As regards the second observation of having not accepted agricultural income declared by the assessee in assessment year 2014-15, Court found that non acceptance of agricultural income from agricultural land by the Revenue authorities cannot be a reason to classify the said land as not being used for agricultural purposes. The fact of the matter is that the assessee filed necessary evidences regarding cultivation of said land which is apparent from the copy of Khasra Girdwari placed at pages 40 to 42 of the paper book wherein it has been mentioned that the assessee is Khudcast. The detail of agricultural produce on such land from the years 2012-13 to 2017- 18 is mentioned on copy of Khasra, a copy of which is placed in paper book pages 68 & 69. The said copy was filed with AO vide covering letter No. NIL dated NIL, placed in paper book page 73. This Khasra Girdwari clearly mentions that there was cultivation of Sarson during these years. Therefore, there was enough evidence before the Assessing Officer to hold that agricultural activities were being carried out on such land. The findings of Pr. CIT that evidence for agricultural activities was not filed before Assessing Officer is not correct. Such evidence of existence of agricultural activities was filed with Pr. CIT also which is part of submissions before him but which he ignored while holding that no agricultural activities were being carried out on such land.
Regarding the third observation of learned Pr. CIT that classification of land in revenue records, as agricultural land, will not conclusively prove that nature of land was an agricultural land is not correct as the character of land is ascertained from the classification in the Revenue records which undoubtedly in the Revenue record is agricultural land. The Hon’ble Supreme Court in the case of CWT vs. Officer-in-Charge (court of wards) 105 ITR 138 has held that entries in the Revenue records are considered as good prima facie evidence for classifying the land as agricultural land.
The fourth observation of learned Pr. CIT that the future land use is for economic utilization also has no force as held by the Chennai Bench of the Tribunal in a bunch of appeals in an order dated 05/04/2017 where the
Tribunal has held that the future scope of the area to use the land for non agricultural purposes do not reflect that the land is not an agricultural land. The Tribunal in a consolidated order dated 05/04/2017 in a bunch of appeals has relied on different decisions of Hon’ble High Courts to arrive at such conclusion. In the present case there is no denying of the fact that in the Revenue records the land has been classified as agricultural land. The evidence of agricultural activities being carried out on such land was filed with the Assessing Officer. The copy of Jamabandi and Khasra Khatauni was filed with the Assessing Officer, a copy of covering letter submitting these documents, is placed in paper book pages 73. The copy of Khasra/Girdwari and crop inspection book was filed before the Assessing Officer which was again filed before Pr. CIT, a copy of which is placed in paper book pages 68 & 69 where from 2012-13 to 2017-18, Sarson has been mentioned to have been cultivated. The evidence of the land being situated at an ariel distance of 10 Kms., was also filed with the AO vide letter dated nil wherein the details of location, details of land as downloaded from web along with details of population as per census 2011 was submitted. The contents of such letter has already been reproduced in our order vide para 4.1. Therefore, keeping in view these documents and evidences the Assessing Officer took a plausible view and held such land to be agricultural land.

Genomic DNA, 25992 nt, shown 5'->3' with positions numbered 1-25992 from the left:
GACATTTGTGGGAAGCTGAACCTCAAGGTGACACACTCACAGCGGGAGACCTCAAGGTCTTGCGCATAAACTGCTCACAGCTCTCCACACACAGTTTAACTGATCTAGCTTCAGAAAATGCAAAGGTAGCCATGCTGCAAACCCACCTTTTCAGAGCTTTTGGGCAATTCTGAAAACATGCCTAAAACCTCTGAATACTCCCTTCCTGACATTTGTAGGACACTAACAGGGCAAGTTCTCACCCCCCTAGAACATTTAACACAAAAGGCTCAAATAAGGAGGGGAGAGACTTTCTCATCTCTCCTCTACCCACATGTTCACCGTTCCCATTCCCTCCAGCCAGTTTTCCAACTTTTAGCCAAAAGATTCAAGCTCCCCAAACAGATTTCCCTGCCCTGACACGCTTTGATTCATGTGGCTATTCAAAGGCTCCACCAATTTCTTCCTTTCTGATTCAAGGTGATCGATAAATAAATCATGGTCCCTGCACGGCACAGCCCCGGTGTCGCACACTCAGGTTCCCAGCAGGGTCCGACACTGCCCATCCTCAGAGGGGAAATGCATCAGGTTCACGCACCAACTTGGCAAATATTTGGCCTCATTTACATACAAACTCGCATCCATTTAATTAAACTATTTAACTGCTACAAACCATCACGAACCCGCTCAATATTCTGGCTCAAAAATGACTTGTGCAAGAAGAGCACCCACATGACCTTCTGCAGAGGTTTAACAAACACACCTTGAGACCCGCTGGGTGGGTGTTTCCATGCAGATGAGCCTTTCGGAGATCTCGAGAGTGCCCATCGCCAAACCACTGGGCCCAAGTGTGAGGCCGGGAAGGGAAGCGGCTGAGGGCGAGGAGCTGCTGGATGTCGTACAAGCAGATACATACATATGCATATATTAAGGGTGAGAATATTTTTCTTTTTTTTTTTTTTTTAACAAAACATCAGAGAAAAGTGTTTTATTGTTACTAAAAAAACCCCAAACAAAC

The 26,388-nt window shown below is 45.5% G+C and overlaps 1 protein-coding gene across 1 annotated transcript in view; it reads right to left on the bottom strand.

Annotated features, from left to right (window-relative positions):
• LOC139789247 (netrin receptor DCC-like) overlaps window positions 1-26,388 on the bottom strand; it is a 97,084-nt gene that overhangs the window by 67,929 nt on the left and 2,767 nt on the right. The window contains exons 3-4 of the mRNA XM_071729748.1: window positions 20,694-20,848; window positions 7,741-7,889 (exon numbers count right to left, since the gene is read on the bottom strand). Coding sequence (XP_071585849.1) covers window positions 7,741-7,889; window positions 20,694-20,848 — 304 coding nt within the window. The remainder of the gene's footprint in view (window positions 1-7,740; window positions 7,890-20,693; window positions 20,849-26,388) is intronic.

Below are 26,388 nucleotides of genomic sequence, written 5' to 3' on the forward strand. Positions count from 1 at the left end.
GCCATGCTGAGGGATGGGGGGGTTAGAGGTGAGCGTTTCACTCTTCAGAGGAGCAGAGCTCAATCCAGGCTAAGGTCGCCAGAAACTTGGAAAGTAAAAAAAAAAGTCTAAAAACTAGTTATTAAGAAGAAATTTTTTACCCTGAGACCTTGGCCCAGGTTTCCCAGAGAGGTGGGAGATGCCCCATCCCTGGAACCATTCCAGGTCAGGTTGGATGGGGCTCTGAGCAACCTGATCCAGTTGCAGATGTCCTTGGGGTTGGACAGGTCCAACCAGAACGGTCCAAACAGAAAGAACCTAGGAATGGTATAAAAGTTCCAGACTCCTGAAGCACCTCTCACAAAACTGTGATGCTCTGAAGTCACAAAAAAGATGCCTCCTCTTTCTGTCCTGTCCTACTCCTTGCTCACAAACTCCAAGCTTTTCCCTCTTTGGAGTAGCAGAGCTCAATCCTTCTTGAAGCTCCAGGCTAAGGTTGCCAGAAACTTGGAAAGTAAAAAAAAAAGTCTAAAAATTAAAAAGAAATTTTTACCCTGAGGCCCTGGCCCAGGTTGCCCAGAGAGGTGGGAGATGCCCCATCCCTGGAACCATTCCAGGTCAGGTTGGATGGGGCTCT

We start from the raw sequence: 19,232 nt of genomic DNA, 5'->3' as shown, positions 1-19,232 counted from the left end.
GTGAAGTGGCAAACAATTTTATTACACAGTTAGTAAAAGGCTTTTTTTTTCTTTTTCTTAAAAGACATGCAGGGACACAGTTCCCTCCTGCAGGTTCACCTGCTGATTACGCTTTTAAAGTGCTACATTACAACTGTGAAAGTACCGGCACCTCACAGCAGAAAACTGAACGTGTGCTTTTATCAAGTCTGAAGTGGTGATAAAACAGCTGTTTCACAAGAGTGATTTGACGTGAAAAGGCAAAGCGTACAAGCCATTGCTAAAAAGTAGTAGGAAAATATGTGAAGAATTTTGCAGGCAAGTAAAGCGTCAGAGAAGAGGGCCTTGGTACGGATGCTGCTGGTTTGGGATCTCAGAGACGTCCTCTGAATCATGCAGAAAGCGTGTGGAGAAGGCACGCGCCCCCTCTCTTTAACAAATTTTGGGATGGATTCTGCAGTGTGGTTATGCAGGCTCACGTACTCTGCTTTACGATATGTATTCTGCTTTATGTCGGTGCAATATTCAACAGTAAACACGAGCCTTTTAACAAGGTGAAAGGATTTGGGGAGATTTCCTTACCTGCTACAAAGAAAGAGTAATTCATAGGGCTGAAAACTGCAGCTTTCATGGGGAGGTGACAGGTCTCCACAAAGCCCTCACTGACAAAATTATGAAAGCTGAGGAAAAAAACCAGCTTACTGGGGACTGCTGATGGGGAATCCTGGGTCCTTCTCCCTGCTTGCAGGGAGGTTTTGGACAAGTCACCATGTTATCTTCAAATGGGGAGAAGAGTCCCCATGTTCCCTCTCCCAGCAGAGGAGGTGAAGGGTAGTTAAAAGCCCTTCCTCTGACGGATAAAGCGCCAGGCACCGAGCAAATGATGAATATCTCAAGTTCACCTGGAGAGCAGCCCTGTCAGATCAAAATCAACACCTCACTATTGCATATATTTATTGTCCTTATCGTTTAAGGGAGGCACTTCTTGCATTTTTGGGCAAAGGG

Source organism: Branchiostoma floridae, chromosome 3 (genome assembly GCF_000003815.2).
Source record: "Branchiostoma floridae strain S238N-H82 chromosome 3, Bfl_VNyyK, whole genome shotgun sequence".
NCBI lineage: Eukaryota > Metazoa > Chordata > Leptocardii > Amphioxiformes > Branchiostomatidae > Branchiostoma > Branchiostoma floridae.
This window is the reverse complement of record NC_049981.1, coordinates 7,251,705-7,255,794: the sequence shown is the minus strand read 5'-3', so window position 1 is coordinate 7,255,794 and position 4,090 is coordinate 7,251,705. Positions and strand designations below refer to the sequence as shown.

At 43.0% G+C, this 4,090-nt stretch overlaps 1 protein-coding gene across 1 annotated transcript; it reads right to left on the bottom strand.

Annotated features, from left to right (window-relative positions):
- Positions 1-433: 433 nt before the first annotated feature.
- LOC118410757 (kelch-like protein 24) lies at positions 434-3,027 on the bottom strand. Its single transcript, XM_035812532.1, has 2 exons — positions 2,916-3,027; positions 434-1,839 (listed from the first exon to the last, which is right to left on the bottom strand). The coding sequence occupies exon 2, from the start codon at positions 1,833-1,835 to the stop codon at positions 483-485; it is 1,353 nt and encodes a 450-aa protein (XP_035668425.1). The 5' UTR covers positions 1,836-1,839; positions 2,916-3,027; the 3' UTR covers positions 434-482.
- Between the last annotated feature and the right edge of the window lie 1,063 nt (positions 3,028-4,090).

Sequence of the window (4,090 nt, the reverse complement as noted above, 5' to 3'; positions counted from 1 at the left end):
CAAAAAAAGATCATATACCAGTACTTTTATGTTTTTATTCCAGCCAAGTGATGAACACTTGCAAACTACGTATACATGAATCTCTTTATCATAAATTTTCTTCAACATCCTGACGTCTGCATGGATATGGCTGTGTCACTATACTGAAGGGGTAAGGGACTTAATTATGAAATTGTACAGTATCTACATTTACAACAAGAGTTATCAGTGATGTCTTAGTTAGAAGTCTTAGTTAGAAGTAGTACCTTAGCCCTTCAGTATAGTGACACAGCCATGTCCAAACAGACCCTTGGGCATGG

Court further find that 154 proceedings were initiated against assessee for rectification of a mistake apparent from record. The proposed rectification, as mentioned in the notice u/s 154 proceedings, is as below:“The following discrepancies have been noticed from the perusal of Balance Sheet, Profit & Loss Account, Auditors report, Computation of Income and other relevant documents submitted by you for the A.Y. 2015-16. during the assessment proceeding. Therefore, the same is proposed to be rectified.
On perusal of records it was observed that the assessee had sold a property situated at NUH municipal committee at village Hiranthaila for a consideration of Rs.6,32,90,000/- which was purchased in the year 2010-11 for a consideration of Rs.1,75,18,500/- The profit on sale of this agricultural land amounting to Rs.4,57,71,500/- was credited in P & L account while computing income under normal provisions of act claimed the gain not chargeable to tax as the said property was not a capital asset. While computing the Book Profit u/s. 115JB, the gain of Rs.4,57,71,000/- cannot be reduced from Net Profit because the amount credited in
P&L is not exempt in section 10 as the gain is not an agricultural income which is restricted to the nature of income mentioned in section 2(1A) and the instant income is not covered therein.In the light of the Book Profit comes to Rs.4,80,02,457/- and tax including surcharge, EC, SHEC & Interest comes Rs.1,22,83,111/- is short charge.”In view of the above facts and circumstances, the order passed by learned Pr. CIT is not justified. The order passed by the Assessing Officer is neither erroneous nor prejudicial to the interest of the Revenue nor the Assessing Officer has assumed wrong facts while arriving at the conclusion. In view of the above, the order passed by learned Pr. CIT u/s 263 is quashed.
In the result, the appeal of the assessee stands allowed.Ishwar-Dewllings-Pvt.-Ltd.-Vs-PCIT-ITAT-Lucknow